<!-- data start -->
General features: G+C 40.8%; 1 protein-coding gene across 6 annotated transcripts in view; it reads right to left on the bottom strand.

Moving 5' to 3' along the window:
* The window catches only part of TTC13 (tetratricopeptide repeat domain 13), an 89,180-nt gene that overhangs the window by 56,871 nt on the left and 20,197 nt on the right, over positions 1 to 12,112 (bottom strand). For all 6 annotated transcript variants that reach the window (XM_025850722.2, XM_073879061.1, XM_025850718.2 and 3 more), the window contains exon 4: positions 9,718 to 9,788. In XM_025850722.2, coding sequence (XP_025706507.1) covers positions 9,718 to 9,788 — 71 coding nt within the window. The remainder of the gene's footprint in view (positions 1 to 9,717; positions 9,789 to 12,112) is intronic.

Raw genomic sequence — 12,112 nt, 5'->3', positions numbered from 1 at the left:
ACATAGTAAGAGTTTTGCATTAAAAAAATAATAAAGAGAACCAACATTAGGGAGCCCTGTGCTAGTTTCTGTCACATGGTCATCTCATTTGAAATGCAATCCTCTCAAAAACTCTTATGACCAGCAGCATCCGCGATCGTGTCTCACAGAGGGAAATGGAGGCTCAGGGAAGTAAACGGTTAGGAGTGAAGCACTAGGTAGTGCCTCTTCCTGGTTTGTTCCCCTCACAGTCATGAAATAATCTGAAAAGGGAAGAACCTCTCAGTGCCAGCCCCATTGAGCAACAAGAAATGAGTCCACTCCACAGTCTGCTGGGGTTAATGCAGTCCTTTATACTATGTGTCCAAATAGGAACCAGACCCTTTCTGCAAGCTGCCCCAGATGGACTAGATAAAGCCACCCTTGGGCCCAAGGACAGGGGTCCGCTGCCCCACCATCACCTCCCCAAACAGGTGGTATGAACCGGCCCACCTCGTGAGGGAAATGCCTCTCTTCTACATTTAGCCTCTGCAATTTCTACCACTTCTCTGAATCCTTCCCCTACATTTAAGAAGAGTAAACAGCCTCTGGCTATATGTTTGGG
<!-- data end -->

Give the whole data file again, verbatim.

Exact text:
General features: G+C 40.8%; 1 protein-coding gene across 6 annotated transcripts in view; it reads right to left on the bottom strand.

Moving 5' to 3' along the window:
* The window catches only part of TTC13 (tetratricopeptide repeat domain 13), an 89,180-nt gene that overhangs the window by 56,871 nt on the left and 20,197 nt on the right, over positions 1 to 12,112 (bottom strand). For all 6 annotated transcript variants that reach the window (XM_025850722.2, XM_073879061.1, XM_025850718.2 and 3 more), the window contains exon 4: positions 9,718 to 9,788. In XM_025850722.2, coding sequence (XP_025706507.1) covers positions 9,718 to 9,788 — 71 coding nt within the window. The remainder of the gene's footprint in view (positions 1 to 9,717; positions 9,789 to 12,112) is intronic.

Raw genomic sequence — 12,112 nt, 5'->3', positions numbered from 1 at the left:
ACATAGTAAGAGTTTTGCATTAAAAAAATAATAAAGAGAACCAACATTAGGGAGCCCTGTGCTAGTTTCTGTCACATGGTCATCTCATTTGAAATGCAATCCTCTCAAAAACTCTTATGACCAGCAGCATCCGCGATCGTGTCTCACAGAGGGAAATGGAGGCTCAGGGAAGTAAACGGTTAGGAGTGAAGCACTAGGTAGTGCCTCTTCCTGGTTTGTTCCCCTCACAGTCATGAAATAATCTGAAAAGGGAAGAACCTCTCAGTGCCAGCCCCATTGAGCAACAAGAAATGAGTCCACTCCACAGTCTGCTGGGGTTAATGCAGTCCTTTATACTATGTGTCCAAATAGGAACCAGACCCTTTCTGCAAGCTGCCCCAGATGGACTAGATAAAGCCACCCTTGGGCCCAAGGACAGGGGTCCGCTGCCCCACCATCACCTCCCCAAACAGGTGGTATGAACCGGCCCACCTCGTGAGGGAAATGCCTCTCTTCTACATTTAGCCTCTGCAATTTCTACCACTTCTCTGAATCCTTCCCCTACATTTAAGAAGAGTAAACAGCCTCTGGCTATATGTTTGGG